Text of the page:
Dear Friends:

David Isaac

I am a born Zionist. I say this with some regret. Not because I am at all sorry to be a Zionist, but because nowadays the fashion is to go through a profound change of character – what they call a character arc. Fitness guru? You began as a 300-pound cookie monster. Hollywood A-Lister? You lived in a tent on your sister’s lawn. Captain America? You grew up a wimpy kid from Brooklyn.

My origins story: I was a Zionist. I am a Zionist. I will be a Zionist. Not very compelling, but I take comfort in the words of one slightly better-known Zionist by the name of Vladimir Jabotinsky: “I love my faith, I am happy in my faith, my happiness is such as you have never known and such as you never will know, and I want nothing more.”

But while I didn’t move, I feel the world has. Zionism was once seen as an uplifting idea with the lofty goal of restoring an oppressed people to their ancient land. Today, it is ranked among the most retrograde forces in the world. Even young Jews have joined the assault, bending a knee to the relentless propaganda on college campuses and joining the chorus of haters.

One of the more prominent of these changelings is a young Jewish girl who briefly worked as Bernie Sanders Jewish outreach coordinator. She started out as a Zionist, an active member of AIPAC and attended Jewish Day Schools her entire life. Exposed to a particularly vicious Hillel group at UC Berkeley, she now appears to have devoted herself full time to striking out at Israel.

It’s evidence, as if more was needed, that Zionist educational materials are sorely lacking, even in Jewish Day Schools. This isn’t to speak of public schools, where children are being indoctrinated with biased textbooks and curricula, a situation which has been going on for decades as one of our advisory board members, Dr. Mitchell Bard, has documented.

The idea for this site came about fortuitously through a conversation I had in 2010 with an old friend who was looking to start a Zionism educational project. The old friend happened to be Herbert Zweibon, the late chairman of Americans for A Safe Israel. Sadly, he didn’t live to see this site but it is dedicated to his memory. Together, we decided to create a place on the web designed where anyone could go to learn about Zionism and which would offer content for educators.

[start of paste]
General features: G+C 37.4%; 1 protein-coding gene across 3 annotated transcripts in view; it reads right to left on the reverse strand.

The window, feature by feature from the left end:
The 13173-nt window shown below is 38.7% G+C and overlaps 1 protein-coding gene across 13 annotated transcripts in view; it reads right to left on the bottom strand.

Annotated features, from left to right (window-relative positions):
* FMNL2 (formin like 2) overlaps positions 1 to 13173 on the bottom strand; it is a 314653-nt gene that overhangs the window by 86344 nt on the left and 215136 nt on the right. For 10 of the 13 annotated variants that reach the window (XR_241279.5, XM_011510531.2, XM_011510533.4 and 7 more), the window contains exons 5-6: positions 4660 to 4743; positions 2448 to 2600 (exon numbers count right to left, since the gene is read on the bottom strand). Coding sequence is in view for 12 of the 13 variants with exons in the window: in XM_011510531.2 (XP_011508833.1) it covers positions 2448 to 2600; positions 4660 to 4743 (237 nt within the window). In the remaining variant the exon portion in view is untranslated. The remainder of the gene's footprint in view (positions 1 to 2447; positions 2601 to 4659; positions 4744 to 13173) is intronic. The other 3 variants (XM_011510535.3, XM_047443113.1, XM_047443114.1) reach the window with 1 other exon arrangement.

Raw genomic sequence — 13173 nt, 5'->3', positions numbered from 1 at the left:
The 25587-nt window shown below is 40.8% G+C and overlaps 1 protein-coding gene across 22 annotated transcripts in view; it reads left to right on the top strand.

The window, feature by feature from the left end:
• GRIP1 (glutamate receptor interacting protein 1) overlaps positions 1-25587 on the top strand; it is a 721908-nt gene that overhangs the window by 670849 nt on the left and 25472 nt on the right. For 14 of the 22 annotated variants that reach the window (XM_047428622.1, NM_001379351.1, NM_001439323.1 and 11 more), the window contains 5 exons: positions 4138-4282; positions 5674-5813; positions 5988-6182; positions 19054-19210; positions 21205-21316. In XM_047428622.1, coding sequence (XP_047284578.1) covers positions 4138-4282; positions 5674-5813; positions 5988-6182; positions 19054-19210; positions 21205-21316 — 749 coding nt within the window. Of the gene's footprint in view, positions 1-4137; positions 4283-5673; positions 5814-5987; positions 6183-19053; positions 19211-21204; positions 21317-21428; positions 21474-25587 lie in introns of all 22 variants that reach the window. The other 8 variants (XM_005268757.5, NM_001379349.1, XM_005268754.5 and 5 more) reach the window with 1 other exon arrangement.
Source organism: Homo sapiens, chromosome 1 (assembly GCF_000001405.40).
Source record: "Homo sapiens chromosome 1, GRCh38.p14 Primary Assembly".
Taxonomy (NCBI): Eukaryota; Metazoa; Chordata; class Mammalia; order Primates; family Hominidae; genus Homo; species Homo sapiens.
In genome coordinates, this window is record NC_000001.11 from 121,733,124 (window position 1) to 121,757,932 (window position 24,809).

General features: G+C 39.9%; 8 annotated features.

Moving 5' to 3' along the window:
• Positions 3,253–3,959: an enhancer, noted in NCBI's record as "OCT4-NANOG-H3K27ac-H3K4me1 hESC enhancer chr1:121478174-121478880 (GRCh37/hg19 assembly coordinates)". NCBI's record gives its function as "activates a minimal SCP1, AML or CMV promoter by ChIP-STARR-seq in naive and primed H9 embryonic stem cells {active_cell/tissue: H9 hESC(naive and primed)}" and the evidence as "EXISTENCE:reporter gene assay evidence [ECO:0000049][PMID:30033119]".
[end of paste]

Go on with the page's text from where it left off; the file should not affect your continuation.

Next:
Some people have asked me why “Zionism” features so prominently in our name. Isn’t it controversial? Actually, of all the names hurled at Zionism this is one of the most friendly; a sad testament to the success of Zionism’s enemies. While there are times when it may be smart, even necessary to adapt our language, this isn’t one of those times. Sometimes it’s better to go through than around. Zionism is a good word. It’s our word. That it has been turned it into an obscenity is itself obscene. Much like a recent video I saw of anti-Zionist churchgoers singing anti-Israel lyrics to the tune of Hatikvah. That, too, was obscene. Zionism was our word long before our opponents dragged it through the mud. It will be ours again.

Finally, for our logo we took as our symbol the burning bush witnessed by Moses in Exodus chapter 3, verse 2, a bush that burned with fire but was not consumed. To us, it represents continuity. The people of Israel have also passed through fire and not been consumed. They kept alive their hope for centuries to one day return to their land. Zionism is merely the modern form of that ancient longing. As Zionism’s founder Theodor Herzl wrote in the opening of The Jewish State, “The idea which I have developed in this pamphlet is a very old one…”

I hope you gain from our site.

Warm regards,

David Issac

David Isaac
Executive Director
ZionismU

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